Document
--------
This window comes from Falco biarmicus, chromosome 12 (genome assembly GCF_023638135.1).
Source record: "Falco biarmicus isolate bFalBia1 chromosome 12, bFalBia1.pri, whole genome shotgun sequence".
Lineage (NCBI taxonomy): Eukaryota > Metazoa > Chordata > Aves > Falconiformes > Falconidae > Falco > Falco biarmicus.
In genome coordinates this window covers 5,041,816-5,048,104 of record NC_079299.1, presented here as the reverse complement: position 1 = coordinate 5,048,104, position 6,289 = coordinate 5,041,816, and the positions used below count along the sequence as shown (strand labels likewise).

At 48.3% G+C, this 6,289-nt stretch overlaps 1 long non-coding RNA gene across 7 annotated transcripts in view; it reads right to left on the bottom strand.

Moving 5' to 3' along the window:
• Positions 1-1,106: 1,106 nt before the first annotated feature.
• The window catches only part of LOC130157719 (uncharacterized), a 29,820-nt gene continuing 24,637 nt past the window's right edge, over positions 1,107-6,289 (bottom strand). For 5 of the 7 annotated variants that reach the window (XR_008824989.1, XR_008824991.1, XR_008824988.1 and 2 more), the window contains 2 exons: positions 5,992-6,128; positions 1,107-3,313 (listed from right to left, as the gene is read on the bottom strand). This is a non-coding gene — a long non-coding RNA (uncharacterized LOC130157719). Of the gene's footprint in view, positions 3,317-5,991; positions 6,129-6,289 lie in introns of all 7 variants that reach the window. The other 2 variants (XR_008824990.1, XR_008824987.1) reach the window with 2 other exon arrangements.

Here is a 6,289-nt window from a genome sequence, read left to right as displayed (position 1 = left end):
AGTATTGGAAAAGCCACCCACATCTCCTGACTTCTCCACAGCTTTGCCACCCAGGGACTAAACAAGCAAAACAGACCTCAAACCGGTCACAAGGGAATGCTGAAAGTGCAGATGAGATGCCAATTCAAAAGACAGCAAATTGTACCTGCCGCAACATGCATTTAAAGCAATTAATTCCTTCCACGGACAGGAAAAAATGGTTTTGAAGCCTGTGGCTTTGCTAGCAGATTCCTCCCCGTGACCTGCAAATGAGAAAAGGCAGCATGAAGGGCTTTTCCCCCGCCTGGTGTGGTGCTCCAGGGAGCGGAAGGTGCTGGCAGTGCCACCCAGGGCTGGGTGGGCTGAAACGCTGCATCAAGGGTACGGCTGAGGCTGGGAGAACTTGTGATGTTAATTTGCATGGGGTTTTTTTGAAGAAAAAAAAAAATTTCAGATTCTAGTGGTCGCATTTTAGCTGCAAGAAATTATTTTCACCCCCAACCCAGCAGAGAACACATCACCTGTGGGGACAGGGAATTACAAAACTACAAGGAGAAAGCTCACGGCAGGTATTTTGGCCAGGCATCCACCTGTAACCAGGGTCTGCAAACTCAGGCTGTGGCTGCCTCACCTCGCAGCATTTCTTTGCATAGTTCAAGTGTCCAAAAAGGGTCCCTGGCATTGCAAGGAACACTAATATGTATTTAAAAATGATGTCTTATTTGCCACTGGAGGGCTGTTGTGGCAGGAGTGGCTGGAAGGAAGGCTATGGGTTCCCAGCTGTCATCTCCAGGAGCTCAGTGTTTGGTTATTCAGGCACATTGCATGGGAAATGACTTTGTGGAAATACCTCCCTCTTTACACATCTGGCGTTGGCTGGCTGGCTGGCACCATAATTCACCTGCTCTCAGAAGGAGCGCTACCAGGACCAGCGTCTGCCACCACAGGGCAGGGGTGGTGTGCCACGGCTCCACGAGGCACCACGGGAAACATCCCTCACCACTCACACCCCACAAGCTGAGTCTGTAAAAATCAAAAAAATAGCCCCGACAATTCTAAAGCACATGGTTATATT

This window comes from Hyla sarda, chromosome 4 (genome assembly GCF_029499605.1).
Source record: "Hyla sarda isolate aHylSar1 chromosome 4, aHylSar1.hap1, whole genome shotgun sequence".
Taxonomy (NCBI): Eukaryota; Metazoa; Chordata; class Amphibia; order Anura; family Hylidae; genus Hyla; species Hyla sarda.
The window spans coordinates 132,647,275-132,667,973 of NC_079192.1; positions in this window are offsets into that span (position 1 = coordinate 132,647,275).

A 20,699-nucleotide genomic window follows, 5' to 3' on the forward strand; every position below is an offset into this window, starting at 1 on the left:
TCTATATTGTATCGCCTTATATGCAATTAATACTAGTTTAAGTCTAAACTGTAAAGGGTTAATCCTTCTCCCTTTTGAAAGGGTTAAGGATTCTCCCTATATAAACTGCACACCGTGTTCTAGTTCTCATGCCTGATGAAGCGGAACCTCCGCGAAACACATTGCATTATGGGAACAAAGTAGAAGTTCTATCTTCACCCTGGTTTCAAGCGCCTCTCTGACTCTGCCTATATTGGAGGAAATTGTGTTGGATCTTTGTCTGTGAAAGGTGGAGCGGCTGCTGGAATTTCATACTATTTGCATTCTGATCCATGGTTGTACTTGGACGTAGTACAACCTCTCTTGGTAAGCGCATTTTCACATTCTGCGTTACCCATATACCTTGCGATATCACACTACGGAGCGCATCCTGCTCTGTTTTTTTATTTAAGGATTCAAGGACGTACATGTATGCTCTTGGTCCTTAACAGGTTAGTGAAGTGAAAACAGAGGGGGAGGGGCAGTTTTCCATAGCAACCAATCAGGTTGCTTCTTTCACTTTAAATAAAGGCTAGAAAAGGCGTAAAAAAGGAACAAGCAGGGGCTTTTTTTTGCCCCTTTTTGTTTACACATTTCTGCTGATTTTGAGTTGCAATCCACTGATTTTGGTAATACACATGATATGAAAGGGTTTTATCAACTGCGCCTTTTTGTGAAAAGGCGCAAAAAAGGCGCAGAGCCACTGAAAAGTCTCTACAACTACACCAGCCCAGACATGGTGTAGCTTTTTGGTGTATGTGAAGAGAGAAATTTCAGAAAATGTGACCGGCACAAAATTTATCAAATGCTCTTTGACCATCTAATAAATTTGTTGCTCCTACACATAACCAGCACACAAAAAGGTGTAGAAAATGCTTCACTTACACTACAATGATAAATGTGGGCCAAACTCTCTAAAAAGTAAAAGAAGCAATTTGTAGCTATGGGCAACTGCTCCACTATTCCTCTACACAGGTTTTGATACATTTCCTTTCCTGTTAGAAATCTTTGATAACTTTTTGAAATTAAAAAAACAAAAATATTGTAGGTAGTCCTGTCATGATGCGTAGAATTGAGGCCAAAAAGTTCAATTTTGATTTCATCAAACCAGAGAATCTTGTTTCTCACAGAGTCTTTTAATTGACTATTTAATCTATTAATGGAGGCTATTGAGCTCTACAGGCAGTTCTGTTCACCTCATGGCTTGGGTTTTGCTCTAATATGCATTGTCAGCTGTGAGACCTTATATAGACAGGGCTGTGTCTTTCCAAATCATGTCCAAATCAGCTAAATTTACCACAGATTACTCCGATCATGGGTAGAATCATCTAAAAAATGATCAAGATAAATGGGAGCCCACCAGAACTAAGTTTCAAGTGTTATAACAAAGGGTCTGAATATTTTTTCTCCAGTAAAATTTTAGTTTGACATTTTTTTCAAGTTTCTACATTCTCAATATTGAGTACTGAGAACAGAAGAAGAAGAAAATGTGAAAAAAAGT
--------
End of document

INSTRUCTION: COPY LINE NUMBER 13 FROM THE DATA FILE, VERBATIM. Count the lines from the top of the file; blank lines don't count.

Taxonomy (NCBI): Eukaryota; Metazoa; Chordata; class Amphibia; order Anura; family Hylidae; genus Hyla; species Hyla sarda.